The Barcalounger was the biggest toy in the house when my older brother, Ben, and I were kids. “Heavy as lead,” Dad had complained after he and the neighbor lugged it into place. “A naugahyde monstrosity,” said my mother about the way it bunched and creased along the arms and edges. But in our minds, it was sleek and streamlined. Just one flick of that handle on the side transformed it into Batman’s car, and with another flick—stretching it to its full length—it became Batman’s boat cutting the waves. With a pair of windbreakers from Dad’s closet wrapped across our shoulder, we changed just as easily: caped crusaders squeezed together in the seat.
Football helmets on our heads and the Barcalounger became a Plymouth Superbird, the most famous stock car in the world. “Number 43’s coming around the last lap!” Ben shouted, leaning us hard to the right as the g-force pressed against us, me thrilled and giggling. Camo shorts and we were soldiers on a dangerous mission, our tank steering across enemy lines. Sometimes we became truckers on the long haul, racking up mile after mile as we munched popcorn and watched TV or just stared through the sliding glass doors of the living room across a landscape that somehow became more than brick patio and thin backyard, more than that blue plastic pool and that clothesline and the plowed field that edged our backyard—one of Dad’s fields, a farmer by trade.
After getting bored with Around the World in 80 Days on Channel 9’s Saturday Matinee, we even tried a hot air balloon ride.
“See how small they look from here,” Ben said, peering over the arm of the chair, pointing toward the carpet—the Matchbox cars that littered the floor, our Fisher Price men posed and waiting.
“The people are bigger than the cars,” I told him.
“Strange, isn’t it?” he agreed.
“What an imagination you boys have,” Mom told us regularly. She would emphasize later that she meant me too—even years afterwards, “The things you think up, Sammy”—but really it had always been my brother with the ideas.
One afternoon when I was 7, Ben and I were alone in the living room. A storm was brewing, and Mom had just told us to turn off the TV before she headed to the kitchen to make dinner. Dad was in the bathroom cleaning up, or maybe out in the garage. Neither of them was more than a room away, but I have the sense even now that they’d vanished briefly, departed somewhere further off. Memory leaves me that, and the fact is that I alone remember this.
Black clouds crept in from the far horizon, and the sky had that surreal feeling that comes with sudden late afternoon storms, when darkness falls too quickly, too early on the day. The wind picked up sharply, short gusts shaking the pines, and little waves of sheet lightning trembled here and there, so quick and diffuse that you could almost miss it.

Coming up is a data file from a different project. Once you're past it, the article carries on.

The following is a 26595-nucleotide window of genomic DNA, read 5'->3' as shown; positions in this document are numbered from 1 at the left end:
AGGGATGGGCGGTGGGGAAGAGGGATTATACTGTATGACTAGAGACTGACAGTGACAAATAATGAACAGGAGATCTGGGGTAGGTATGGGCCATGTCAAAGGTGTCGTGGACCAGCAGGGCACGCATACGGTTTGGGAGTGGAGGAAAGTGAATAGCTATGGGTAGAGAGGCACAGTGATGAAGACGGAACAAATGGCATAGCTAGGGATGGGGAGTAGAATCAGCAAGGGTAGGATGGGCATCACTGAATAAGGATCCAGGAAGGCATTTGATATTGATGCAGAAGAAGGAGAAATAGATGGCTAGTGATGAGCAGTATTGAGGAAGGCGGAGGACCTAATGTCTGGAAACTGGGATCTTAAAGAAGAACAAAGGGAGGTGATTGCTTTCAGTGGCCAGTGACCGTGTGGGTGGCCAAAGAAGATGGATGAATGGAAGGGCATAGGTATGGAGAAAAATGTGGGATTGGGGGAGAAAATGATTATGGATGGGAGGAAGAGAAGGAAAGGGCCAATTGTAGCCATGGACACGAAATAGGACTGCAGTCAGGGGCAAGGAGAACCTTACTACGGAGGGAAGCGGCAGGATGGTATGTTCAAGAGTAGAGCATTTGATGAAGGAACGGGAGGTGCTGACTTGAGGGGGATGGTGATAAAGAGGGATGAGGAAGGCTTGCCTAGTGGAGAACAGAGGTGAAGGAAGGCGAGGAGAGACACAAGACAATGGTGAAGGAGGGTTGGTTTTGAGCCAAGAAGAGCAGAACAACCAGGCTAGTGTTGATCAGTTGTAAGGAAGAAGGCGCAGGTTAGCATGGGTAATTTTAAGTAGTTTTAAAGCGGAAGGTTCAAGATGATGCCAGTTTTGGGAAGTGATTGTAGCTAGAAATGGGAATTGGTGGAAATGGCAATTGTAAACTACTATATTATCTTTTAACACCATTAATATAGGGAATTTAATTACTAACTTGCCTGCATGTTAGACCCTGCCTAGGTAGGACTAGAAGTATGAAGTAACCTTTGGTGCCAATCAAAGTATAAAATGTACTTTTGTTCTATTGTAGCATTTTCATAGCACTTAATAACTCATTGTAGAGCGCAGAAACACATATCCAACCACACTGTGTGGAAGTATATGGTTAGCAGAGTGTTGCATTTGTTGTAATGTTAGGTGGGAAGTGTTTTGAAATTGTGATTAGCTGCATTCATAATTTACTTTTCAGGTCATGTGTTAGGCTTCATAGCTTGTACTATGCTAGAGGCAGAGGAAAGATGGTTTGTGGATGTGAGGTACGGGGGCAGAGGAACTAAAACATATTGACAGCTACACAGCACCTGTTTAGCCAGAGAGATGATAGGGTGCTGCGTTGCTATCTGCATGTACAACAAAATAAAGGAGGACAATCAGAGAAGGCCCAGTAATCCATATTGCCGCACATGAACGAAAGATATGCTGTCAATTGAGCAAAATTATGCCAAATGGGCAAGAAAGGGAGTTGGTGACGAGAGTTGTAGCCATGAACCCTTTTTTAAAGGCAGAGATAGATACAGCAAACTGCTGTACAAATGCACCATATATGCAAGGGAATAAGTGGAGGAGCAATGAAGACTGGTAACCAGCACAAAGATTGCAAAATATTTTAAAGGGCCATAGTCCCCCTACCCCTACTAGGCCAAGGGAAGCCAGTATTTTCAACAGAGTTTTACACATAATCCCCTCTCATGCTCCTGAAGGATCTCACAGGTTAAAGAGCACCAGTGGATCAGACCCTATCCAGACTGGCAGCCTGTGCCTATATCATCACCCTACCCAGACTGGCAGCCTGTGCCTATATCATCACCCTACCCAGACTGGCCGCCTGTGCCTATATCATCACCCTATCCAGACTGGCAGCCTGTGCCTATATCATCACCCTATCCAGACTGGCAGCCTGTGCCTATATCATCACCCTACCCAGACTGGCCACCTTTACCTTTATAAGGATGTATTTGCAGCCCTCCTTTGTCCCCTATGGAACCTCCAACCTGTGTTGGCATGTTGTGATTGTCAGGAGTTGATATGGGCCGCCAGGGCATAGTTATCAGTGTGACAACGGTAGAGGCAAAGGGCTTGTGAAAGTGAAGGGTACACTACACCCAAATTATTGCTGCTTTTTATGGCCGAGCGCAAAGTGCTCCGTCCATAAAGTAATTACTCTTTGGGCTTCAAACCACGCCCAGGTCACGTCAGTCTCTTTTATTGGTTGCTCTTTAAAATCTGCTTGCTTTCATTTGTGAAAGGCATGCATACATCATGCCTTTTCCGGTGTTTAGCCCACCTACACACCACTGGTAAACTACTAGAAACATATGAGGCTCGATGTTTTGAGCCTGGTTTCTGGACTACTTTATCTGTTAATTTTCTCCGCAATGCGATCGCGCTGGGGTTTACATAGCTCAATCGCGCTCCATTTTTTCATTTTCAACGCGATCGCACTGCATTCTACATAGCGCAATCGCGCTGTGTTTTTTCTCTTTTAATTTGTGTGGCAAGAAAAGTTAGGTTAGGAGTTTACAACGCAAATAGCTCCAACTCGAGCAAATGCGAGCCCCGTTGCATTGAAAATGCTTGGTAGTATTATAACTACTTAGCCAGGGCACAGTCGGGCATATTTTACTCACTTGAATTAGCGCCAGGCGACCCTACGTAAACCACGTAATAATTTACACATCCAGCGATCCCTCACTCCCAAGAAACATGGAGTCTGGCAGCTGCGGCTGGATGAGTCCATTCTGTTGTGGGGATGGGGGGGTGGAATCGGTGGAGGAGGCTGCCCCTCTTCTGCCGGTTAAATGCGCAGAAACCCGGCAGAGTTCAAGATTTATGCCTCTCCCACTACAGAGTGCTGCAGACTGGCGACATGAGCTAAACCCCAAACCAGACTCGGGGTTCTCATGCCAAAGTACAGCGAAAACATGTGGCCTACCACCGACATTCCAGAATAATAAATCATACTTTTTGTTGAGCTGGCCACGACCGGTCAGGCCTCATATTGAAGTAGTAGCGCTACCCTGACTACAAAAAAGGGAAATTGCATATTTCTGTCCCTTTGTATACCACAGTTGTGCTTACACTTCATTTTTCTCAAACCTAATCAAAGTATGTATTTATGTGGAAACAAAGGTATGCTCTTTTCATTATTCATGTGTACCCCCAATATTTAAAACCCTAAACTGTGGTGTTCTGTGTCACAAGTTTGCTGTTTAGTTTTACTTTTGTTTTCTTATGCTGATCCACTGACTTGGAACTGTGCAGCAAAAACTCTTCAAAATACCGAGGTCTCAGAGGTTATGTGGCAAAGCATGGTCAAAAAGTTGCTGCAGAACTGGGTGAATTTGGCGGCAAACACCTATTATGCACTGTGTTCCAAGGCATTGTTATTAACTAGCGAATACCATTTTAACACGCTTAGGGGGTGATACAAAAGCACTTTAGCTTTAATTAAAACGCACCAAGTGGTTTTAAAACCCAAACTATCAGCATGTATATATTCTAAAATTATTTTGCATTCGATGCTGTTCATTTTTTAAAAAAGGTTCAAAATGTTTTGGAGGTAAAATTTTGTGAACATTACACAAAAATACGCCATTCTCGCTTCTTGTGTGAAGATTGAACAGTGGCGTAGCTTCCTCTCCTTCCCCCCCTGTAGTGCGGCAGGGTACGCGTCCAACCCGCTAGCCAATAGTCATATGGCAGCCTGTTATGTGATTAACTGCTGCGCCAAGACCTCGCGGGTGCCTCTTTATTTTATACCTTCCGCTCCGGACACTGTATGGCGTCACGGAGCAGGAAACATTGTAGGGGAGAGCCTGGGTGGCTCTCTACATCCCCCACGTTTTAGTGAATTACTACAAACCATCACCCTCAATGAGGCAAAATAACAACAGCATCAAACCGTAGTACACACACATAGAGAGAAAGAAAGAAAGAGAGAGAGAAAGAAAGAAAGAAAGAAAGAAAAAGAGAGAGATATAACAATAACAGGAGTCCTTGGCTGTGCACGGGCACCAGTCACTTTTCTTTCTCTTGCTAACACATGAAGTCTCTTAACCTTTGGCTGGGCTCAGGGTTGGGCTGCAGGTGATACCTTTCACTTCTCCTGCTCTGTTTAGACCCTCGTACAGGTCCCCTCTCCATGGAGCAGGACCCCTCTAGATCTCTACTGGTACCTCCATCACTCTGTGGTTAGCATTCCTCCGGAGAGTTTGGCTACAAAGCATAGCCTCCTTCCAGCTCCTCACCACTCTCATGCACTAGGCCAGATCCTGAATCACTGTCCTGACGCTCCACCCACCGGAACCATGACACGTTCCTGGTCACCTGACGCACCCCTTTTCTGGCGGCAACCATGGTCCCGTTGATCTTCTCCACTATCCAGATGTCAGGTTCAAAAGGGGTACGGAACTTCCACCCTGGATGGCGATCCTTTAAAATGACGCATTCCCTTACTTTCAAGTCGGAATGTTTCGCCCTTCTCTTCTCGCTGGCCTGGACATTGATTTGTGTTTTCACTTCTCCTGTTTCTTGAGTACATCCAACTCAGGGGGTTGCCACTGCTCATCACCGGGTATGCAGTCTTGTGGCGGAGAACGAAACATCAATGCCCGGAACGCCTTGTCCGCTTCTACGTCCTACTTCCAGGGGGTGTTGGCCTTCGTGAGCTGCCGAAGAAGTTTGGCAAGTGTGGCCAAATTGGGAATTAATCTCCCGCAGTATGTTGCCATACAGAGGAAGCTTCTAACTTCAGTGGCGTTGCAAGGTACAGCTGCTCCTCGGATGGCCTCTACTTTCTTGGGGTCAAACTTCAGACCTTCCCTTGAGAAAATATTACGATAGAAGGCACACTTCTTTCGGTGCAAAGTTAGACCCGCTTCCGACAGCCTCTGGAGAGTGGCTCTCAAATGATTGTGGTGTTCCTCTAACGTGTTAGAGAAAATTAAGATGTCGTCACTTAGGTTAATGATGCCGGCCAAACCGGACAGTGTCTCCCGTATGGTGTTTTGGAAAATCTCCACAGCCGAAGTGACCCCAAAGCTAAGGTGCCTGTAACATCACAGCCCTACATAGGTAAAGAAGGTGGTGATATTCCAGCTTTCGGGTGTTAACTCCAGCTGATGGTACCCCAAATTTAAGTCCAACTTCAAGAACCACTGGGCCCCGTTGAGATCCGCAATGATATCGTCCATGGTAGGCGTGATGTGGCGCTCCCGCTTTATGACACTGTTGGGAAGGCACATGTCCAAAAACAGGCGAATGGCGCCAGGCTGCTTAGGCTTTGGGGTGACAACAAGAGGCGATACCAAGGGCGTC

“Something’s coming,” said Ben suddenly, wedged beside me in the Barcalounger.
“What?” I asked, excited for a new game, a scary one this time. But he didn’t answer, just frowned slightly, staring ahead. Through those sliding glass doors, I could see the top edge of our blue pool shivering a little and the cords of the clothesline bouncing lightly and a clutter of shadows: baseball gear and our bikes and a Big Wheel I’d outgrown.
“We’re in a Buick,” he said, his voice suddenly older. “We’re out in the country.”
“We live in the country,” I laughed, nervous for reasons I couldn’t grasp. “Dad’s got a Buick.”
“A country road,” he went on. “A little two-lane, a tunnel of trees, an opening ahead. There’s a light.” As he said light, another tremor of lightning shimmered across the horizon and died. “And a sound.” But that word didn’t make any difference: Nothing but silence from the TV, no clattering of pots in the kitchen, nothing but that wind.
“Are we policemen?” I asked. “Are we bootleggers?” One of Dad’s words there. Old bootleggers he called the fastest stock-car racers, the coolest ones.
Just the slightest shake of Ben’s head. “We’re out of gas. You forgot to fill us up.” And then under his breath, a ripple of loss, a hint of panic: “You should’ve filled us up.”
The power twitched. The lights flickered and then went off. I waited for a “darn it” from the kitchen or a “damn” from Dad. I waited for my brother’s “Boo!” or his own whispered “damn” the way he’d begun venturing into cursing. But he stayed quiet. Outside, the world seemed sepia—darkening skies, muted colors. The field was clouded in mist. The patio jutted into nowhere. Trees arched and ached, branches fell. A clatter of leaves, some animal’s yelp.
“What is it?” I asked, straining to see his expression in the room’s dimness. Soon his eyes would shift, soon that same old grin would appear. “Frankenstein? A UFO? The bogeyman?”
But that grin never came, and I remembered suddenly that this was how he looked right after Ginger, our collie, was hit by the neighbor’s car.
Later that night we were told that Ben had suffered an artery blockage. “An air bubble,” the doctor said, “an embolism”—a word that conjured darker magic, fiercer monsters.
But that afternoon, I just tried to match his expression—my older brother, fearless, stoic—even as my left hand clutched his forearm and as the fingers of my right dug into the folds of the naugahyde and as that heavy-as-lead Barcalounger, I’ll swear to it today, began to groan deep in its insides and then lifted light as air and started its journey toward those sliding doors, across that patio, and into the darkness beyond.